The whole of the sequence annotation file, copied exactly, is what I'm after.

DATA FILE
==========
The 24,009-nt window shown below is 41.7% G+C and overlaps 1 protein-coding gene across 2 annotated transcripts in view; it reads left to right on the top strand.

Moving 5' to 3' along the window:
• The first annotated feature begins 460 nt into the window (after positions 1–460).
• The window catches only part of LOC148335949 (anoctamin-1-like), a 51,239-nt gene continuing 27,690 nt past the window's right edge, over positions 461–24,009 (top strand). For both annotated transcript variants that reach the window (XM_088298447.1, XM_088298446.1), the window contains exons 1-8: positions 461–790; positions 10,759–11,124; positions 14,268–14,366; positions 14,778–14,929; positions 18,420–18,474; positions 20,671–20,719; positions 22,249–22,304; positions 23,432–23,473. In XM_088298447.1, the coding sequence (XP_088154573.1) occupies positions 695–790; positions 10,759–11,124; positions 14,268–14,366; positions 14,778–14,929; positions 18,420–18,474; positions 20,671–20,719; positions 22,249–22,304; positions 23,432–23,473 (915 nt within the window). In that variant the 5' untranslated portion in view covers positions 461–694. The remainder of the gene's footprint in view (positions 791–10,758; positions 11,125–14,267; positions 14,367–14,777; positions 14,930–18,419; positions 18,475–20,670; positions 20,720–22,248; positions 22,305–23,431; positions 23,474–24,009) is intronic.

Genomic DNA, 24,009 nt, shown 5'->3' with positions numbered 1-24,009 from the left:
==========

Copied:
The 24,009-nt window shown below is 41.7% G+C and overlaps 1 protein-coding gene across 2 annotated transcripts in view; it reads left to right on the top strand.

Moving 5' to 3' along the window:
• The first annotated feature begins 460 nt into the window (after positions 1–460).
• The window catches only part of LOC148335949 (anoctamin-1-like), a 51,239-nt gene continuing 27,690 nt past the window's right edge, over positions 461–24,009 (top strand). For both annotated transcript variants that reach the window (XM_088298447.1, XM_088298446.1), the window contains exons 1-8: positions 461–790; positions 10,759–11,124; positions 14,268–14,366; positions 14,778–14,929; positions 18,420–18,474; positions 20,671–20,719; positions 22,249–22,304; positions 23,432–23,473. In XM_088298447.1, the coding sequence (XP_088154573.1) occupies positions 695–790; positions 10,759–11,124; positions 14,268–14,366; positions 14,778–14,929; positions 18,420–18,474; positions 20,671–20,719; positions 22,249–22,304; positions 23,432–23,473 (915 nt within the window). In that variant the 5' untranslated portion in view covers positions 461–694. The remainder of the gene's footprint in view (positions 791–10,758; positions 11,125–14,267; positions 14,367–14,777; positions 14,930–18,419; positions 18,475–20,670; positions 20,720–22,248; positions 22,305–23,431; positions 23,474–24,009) is intronic.

Genomic DNA, 24,009 nt, shown 5'->3' with positions numbered 1-24,009 from the left: